I am aware that emotions run unusually high after any US Presidential Election. I am also aware that this was particularly the case in 2016. This was an ugly, brutally contested and personal campaign that highlighted the stark political polarisation that now exists not only in the USA but also across the West. But here is the position I want to defend; if your child, or the students in your classroom, still believe in Santa, then they are too young to understand politics. Let kids be kids. To put it another way, no child will, of their own volition, choose to sit in front of the television to watch hours-long political debates by Donald Trump or Hillary Clinton. Little children would much rather kick a ball around or play with Play-Doh than watch stiffs in suits (or pant suits) talk economics (or throw about insults as the case was in 2016).
There are two obvious exceptions to my statement above. Firstly, in the USA it is very common for educators to use political speeches as texts for analysis, public speaking preparation or in introductory civics lessons. Yes, very young children are exposed to politics from a young age. Secondly, parents may well sit down to watch speeches with their Santa-aged children but it seems fair to assume that in the vast majority of these cases it is because of deeply-held partisan political beliefs held within the family. In these cases, children will be exposed to the speeches of Republicans only or Democrats only as a means of recruiting the next generation of the party faithful. What both of these exceptions have in common, however, is that in each case the child did not watch of his own accord, rather he was compelled to do so by an adult in a close position of trust. In the case of the teacher who is using speeches and texts in class, it is a fair assumption that he will use suitable texts, those that reflect the emotional and intellectual development of the children in the class. Again, this should not be a controversial idea. However, from my interactions on Twitter and on FaceBook since the election, it would appear that this is a position I have been repeatedly told is wrong.
I became politically aware in the 1990s under President Clinton and I have followed US elections carefully since 2000. I have seen plenty of unsavoury tactics used by competing candidates over these years but this was the first time that I have seen children used as a political weapon. Now, I write this post out of a sense of obligation as an educator to young students and I urge you not to stop reading at this point if you hold strong affiliations to the Democratic Party; but the evidence indicates that in 2016 the Hillary Clinton Campaign was responsible for cynically using children to further her political ambitions. The Trump campaign did not directly target young children. The advert below, which was endorsed by Clinton, was aired nationally before the election. In it, an array of children, all of whom are Santa-aged, look at snippets of Donald Trump saying terrible things during his campaign speeches. All of the children look sad, scared and confused. When Trump boasts of being so popular that he could shoot someone in the head in the middle of Times Square the advert strategically positions a young child in front of the television to make it look like Trump is aiming at him. When Trump speaks about Latinos a young Latino girl looks distraught. The tagline of the advert reads: “Our children are watching. What example will we set for them?” It then continues into a selection of inspiring moments from Hillary Clinton’s speeches. The advert is as powerful as it is dishonest.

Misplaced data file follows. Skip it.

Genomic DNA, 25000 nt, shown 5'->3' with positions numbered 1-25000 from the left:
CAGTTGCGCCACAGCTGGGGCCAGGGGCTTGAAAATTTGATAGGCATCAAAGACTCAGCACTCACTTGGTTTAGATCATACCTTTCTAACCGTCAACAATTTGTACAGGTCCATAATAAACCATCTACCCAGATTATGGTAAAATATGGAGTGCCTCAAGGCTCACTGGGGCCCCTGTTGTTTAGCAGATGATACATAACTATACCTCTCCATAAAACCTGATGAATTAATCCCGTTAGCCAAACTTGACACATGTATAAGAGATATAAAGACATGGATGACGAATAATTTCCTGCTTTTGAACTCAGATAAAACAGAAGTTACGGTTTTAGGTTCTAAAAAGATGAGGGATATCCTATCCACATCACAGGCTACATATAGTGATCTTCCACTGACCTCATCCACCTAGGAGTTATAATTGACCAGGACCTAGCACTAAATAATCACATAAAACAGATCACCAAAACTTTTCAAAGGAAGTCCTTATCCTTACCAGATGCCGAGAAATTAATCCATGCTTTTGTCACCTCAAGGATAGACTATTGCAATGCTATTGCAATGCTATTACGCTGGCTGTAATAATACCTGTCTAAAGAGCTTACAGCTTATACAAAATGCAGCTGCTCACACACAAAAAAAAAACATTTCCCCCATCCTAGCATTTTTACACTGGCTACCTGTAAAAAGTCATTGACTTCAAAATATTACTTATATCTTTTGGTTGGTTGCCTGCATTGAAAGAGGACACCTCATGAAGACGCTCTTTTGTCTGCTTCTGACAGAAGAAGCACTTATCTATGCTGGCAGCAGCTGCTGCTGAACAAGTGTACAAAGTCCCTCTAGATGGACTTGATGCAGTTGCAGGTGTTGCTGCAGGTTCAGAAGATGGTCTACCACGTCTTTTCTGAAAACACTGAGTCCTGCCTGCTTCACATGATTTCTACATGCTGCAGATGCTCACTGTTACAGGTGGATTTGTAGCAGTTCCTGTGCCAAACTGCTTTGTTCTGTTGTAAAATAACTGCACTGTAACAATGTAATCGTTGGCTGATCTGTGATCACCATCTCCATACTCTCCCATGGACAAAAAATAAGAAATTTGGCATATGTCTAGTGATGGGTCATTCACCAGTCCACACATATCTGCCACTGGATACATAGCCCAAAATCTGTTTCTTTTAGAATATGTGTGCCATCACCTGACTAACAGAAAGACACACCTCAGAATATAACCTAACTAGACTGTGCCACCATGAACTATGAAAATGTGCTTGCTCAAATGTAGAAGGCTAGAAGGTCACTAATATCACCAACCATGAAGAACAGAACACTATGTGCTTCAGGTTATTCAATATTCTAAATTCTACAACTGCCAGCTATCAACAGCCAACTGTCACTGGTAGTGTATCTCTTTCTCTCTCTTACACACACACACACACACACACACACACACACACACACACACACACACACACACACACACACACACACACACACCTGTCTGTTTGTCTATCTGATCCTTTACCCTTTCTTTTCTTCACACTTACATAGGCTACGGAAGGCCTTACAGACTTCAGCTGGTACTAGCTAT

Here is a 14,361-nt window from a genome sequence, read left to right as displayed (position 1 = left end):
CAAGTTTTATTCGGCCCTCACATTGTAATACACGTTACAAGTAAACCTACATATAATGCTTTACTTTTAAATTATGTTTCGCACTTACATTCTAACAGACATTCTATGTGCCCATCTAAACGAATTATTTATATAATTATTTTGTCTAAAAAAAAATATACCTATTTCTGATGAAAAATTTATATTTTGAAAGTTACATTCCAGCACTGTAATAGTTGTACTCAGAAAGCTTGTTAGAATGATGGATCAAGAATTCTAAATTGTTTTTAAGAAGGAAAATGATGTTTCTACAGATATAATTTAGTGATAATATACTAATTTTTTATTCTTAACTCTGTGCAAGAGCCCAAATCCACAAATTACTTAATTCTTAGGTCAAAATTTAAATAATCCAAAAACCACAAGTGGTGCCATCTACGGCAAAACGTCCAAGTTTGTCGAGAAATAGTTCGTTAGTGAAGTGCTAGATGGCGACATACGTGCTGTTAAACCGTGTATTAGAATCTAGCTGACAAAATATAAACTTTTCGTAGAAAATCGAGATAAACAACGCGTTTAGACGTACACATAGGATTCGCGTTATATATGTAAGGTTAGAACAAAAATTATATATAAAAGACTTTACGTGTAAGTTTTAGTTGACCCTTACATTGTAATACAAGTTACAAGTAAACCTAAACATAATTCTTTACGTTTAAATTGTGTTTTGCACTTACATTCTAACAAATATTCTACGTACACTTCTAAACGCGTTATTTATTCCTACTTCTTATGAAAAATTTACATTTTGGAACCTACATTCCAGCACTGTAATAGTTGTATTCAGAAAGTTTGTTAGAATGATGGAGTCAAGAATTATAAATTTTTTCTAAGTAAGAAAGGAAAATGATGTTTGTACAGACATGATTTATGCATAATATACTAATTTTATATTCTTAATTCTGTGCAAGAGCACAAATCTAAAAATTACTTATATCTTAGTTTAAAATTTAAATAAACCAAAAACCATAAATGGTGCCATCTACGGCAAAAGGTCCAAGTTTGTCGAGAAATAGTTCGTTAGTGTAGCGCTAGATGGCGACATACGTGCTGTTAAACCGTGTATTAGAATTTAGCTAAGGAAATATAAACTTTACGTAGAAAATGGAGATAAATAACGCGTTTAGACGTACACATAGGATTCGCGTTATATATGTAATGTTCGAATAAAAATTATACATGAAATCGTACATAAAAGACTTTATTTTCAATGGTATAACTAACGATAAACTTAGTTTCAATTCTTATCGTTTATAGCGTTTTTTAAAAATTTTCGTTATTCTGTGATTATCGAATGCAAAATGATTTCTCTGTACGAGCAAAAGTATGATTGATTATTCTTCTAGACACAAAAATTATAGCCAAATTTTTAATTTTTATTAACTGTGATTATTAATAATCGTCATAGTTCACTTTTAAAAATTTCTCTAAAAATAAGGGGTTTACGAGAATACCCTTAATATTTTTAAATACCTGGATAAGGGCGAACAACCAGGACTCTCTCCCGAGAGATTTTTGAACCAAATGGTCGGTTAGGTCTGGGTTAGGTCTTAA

This cynical effort continued after the Election ended. On election night CNN contributor Van Jones also used children to make political points by asking rhetorically how would he and other minorities explain the election result to their children. His emotional response was picked up by disillusioned Democratic supporters and in the following days I noticed a huge volume of posts by educators asking the same question: How will I explain this to my children? The letter below was widely circulated among teaching communities on social media in the week after the election. In it, an educator states: “I am very sorry to let you know that Donald Trump has won…Mom and I are very upset by this. And we know that you will be, too. But we want you to know a few things…We are not alone…You do not need to be afraid…There is a lot to be hopeful about.” It is unknown what age the children that this letter addresses are but it can be assumed from the tone that they are young. Some of the passages are telling. “I am sorry to let you know that Donald Trump has won.” Why would a parent be sorry except that he has invested time and effort to demonstrate that Trump is a bad person? Is that healthy for a child? He continues, “Even though you have heard hateful things from Trump and his supporters…” This statement should raise the question, what has this parent exposed his children to, and is it useful to expose a child who is still not mature enough to understand the Santa ruse to these words? What can a child do about Donald Trump being president-elect of the USA? This educator, I am sure, does not want his children to live in fear, then why expose them to the most unpleasant elements of this election? Surely if a parent is adept at convincing a child that a jolly fat man squeezes down their chimney every December 24th then they can make a grumpy fat man in the White House disappear for a few more years.